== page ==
They could do this by supporting a bipartisan climate plan that is neither the Green New Deal nor the do-nothing-ism that has so long prevailed. A proposal backed by senior Republican luminaries James A. Baker III and George P. Shultz, along with a massive swath of corporate America, would put a steadily rising fee on carbon emissions and rebate the proceeds back to Americans.
The path is narrow. If Republicans retain the Senate and it becomes clear that major legislation would go nowhere, Mr. Biden would be left with small-bore legislative options: boosting funds for environmental agencies; securing money to build out electricity transmission lines and public transit; advancing federal incentives for renewables. Mr. Biden could get some of these passed early on, in a covid-19 aid bill or a federal budget bill, and maintain pressure for larger climate legislation. But he should also prepare for the possibility that the bigger bill never comes.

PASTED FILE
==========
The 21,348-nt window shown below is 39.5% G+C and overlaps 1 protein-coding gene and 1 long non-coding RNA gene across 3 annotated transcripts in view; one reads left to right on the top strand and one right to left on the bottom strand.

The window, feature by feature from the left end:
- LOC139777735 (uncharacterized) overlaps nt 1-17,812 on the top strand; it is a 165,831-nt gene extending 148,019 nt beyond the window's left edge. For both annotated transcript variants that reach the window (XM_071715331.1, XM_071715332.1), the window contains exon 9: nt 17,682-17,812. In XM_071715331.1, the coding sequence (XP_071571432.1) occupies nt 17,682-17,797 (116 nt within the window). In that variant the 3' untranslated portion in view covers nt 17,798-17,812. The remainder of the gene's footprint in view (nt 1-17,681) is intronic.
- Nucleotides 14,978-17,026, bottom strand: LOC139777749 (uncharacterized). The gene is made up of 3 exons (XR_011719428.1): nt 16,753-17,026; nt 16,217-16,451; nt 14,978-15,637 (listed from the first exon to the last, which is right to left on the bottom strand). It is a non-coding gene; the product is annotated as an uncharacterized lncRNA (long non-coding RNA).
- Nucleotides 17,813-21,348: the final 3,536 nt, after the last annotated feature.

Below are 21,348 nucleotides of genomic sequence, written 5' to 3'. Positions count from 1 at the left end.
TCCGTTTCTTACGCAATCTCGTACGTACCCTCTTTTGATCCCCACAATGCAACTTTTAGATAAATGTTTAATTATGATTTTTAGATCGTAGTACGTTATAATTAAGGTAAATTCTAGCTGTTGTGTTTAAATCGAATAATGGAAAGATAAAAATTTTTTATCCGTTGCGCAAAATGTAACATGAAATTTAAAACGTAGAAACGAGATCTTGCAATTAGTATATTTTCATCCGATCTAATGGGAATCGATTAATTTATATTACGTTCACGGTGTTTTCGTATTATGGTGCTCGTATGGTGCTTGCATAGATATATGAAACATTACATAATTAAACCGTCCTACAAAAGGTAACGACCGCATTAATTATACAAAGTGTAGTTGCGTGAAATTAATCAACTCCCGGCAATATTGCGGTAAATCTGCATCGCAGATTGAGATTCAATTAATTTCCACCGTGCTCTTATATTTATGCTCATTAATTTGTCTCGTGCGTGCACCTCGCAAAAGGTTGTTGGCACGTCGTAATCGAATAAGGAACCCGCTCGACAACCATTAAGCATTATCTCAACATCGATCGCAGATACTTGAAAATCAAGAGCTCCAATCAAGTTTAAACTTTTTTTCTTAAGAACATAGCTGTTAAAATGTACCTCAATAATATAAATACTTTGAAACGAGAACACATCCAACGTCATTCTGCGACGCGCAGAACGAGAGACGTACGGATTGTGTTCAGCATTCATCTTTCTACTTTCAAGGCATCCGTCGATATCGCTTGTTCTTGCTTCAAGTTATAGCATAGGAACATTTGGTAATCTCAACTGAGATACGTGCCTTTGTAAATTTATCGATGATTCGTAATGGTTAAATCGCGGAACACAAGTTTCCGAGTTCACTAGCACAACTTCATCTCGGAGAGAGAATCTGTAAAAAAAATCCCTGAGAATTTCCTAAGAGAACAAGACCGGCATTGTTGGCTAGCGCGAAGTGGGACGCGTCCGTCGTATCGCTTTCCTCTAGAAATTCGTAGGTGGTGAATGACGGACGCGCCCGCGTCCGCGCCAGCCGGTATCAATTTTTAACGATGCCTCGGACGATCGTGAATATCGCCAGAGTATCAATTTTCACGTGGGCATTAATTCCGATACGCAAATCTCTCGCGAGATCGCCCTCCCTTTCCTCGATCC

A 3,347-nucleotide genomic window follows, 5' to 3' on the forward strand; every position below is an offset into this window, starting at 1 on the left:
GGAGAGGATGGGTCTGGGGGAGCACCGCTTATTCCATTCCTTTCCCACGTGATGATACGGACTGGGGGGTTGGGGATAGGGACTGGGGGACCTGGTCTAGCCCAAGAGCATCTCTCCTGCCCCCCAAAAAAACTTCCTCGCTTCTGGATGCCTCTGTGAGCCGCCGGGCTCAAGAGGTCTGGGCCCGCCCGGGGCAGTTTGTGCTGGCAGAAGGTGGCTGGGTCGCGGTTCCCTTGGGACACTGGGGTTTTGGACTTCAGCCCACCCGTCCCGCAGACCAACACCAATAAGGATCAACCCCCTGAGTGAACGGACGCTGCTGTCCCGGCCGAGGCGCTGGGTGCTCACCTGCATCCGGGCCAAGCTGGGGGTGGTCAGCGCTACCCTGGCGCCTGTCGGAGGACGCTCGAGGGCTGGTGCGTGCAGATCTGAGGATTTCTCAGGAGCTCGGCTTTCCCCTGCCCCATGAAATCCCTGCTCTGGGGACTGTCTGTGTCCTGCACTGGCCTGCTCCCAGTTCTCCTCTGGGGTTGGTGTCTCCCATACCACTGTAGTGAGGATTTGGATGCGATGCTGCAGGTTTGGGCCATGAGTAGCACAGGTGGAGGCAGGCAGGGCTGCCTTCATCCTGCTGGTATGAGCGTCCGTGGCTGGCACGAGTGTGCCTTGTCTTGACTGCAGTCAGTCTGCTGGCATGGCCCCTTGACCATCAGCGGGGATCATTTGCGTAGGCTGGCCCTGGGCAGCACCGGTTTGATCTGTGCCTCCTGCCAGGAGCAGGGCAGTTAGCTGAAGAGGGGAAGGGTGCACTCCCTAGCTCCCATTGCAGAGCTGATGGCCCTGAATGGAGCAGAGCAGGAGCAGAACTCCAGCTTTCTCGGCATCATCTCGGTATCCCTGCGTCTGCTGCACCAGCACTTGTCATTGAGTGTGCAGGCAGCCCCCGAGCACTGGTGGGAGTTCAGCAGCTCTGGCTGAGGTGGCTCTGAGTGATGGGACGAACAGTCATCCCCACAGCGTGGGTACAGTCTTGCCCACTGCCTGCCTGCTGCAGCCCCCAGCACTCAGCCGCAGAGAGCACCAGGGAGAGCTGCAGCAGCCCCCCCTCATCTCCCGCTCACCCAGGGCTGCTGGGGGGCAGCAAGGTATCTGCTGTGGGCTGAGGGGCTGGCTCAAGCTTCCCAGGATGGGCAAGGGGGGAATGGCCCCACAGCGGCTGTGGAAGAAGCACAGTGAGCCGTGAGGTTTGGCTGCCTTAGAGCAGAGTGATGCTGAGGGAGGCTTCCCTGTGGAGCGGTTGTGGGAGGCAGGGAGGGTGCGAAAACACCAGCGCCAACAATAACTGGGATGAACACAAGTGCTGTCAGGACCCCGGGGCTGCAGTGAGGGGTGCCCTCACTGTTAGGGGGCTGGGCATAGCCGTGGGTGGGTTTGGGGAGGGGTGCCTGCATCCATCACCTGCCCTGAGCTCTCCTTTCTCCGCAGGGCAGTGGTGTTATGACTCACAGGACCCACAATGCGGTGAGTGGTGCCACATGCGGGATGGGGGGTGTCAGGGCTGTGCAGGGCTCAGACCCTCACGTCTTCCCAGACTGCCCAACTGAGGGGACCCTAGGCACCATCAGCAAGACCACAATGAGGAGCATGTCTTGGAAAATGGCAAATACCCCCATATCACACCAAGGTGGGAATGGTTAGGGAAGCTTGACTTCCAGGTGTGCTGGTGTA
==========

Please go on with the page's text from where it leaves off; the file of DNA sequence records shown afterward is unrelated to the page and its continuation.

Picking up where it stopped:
The Clean Air Act delegates substantial authority to the president. The second he enters the Oval Office, Mr. Biden should reinstate and build on President Barack Obama’s legacy environmental regulations — rules on methane emissions, power plants and auto efficiency, to name a few — and integrate climate considerations into the exercise of every other executive authority he commands. He can also restart U.S. climate diplomacy by immediately reentering the Paris climate agreement.
In the past four years, the economics of clean energy have improved vastly, foreign countries have upped their game, and demand among businesses for federal action has shot up. If that still does not translate into passing a big climate bill, it may be that Mr. Biden can nevertheless cobble together enough smaller initiatives that, added together, lead to large reductions in greenhouse gas emissions.